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The Care and Feeding of Trolls

September 20, 2010 | By | One Comment

Any child of the 80s is familiar with Gremlins, the horror/comedy movie about a cute but odd pet named Gizmo, which spawns a herd of less pleasant creatures. Much like the gremlins from the old Looney Tunes, the creatures went on to cause general madness and mayhem.

Gremlins are fictional. But a similar creature inhabits the social media landscape: trolls. Trolls are people who post provocative messages on social media in the hopes of generating mayhem. It might be a vehement attack against a company executive or a tirade against a fellow community member.

Trolls don’t just post ugly messages either. In some cases, they post misinformation designed to elicit a certain response. Imagine a person who falsely posts on a baby product brand community that she’s pregnant with quintuplets in the hopes of receiving free product.

How do you deal with trolls? While a gremlin in the flick was dispatched by being blown up in a microwave, that’s not an option for smart business owners. It’s messy, highly illegal, and most definitely the antithesis of being social. But never fear. You have options.

Identify the feedback

Josh Catone writes that it’s important to determine if the comment is a merited criticism simply wrapped up as an attack or if it’s a consumer who’s angry for no valid reason. Why is this so important? If the commenter has a valid concern, then you have a starting point to create dialogue that might just transform that troll into a fan.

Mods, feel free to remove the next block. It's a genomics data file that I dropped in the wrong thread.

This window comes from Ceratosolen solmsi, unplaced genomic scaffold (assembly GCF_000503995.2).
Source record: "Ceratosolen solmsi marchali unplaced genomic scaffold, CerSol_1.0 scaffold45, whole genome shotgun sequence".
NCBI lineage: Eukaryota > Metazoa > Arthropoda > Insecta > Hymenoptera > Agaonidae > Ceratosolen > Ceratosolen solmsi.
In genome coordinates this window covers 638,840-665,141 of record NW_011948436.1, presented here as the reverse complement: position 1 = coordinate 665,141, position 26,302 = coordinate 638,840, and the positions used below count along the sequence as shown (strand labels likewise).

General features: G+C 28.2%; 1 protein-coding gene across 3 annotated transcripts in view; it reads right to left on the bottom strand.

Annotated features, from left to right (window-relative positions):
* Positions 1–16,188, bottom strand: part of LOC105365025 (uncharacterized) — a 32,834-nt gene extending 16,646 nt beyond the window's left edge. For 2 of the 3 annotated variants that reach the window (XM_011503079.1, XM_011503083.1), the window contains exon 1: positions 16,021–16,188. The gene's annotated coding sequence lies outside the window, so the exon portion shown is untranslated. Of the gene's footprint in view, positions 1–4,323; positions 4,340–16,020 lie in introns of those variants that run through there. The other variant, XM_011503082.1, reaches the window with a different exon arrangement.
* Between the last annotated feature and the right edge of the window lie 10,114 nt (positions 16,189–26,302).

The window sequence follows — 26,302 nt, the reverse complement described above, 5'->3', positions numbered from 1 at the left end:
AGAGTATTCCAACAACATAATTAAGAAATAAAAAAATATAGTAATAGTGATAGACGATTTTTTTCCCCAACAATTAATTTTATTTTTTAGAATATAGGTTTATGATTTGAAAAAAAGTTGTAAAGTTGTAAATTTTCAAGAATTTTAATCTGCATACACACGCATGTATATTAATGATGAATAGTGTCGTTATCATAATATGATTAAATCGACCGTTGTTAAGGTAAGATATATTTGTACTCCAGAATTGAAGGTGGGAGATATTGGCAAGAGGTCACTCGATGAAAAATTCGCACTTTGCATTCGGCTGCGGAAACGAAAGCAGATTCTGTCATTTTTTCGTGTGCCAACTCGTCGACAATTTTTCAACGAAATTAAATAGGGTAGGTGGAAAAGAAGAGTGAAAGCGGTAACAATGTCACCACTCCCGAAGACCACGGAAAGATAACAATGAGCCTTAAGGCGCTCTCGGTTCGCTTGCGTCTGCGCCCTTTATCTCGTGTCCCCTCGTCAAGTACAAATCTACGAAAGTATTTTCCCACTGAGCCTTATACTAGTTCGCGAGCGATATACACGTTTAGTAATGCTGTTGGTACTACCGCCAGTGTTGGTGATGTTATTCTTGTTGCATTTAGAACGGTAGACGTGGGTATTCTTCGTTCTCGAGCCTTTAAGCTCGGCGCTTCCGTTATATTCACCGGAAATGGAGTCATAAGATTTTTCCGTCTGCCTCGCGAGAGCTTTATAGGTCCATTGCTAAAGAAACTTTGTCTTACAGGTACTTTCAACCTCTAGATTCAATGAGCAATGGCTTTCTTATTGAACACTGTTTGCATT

As your team forms a response it’s also critical to know how many trolls you’re dealing with. Sometimes the work is the product of a lone person but sometimes trolls arrive in packs. ReadWriteWeb’s Sarah Perez wrote about alternative musician Trent Reznor, who quit Twitter after a tribe of coordinated trolls continued to hound his every online communication. By knowing the nature of what you’re dealing with, you can better form a targeted response.

Know when enough is enough

Transparency is a key part of the social media experience. Users can smell censorship and cover-ups through their Ethernet connections. But there are times when it’s necessary to delete troll-authored comments. Situations might include messages packed with abusive or threatening language or messages that post personal information about an employee, such as a home phone number or home address. If a person continues to be abusive, it’s time to consider giving them the virtual boot.

If the troll occupies an online brand community, carefully consider whether the actions warrant a ban. Social Media DIY Workshop for Small Business advises identifying exactly why you’re editing or deleting a comment because someone may challenge you later.

Dealing with trolls and other online unpleasantries can be tricky. Experts, like the team at Social Strategy1, know how to deal with trolls in a professional and measured manner (and we promise—no microwaves!)

If you have tips for managing trolls, we’d love for you to share them.

Related Resources:

Social Media Crisis Management in 5 Steps

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  1. Thanks for mentioning my article in your post. You’ve done a great job explaining blog trolls and their motivations. Your post will help a lot of businesses figure out how to deal with them.

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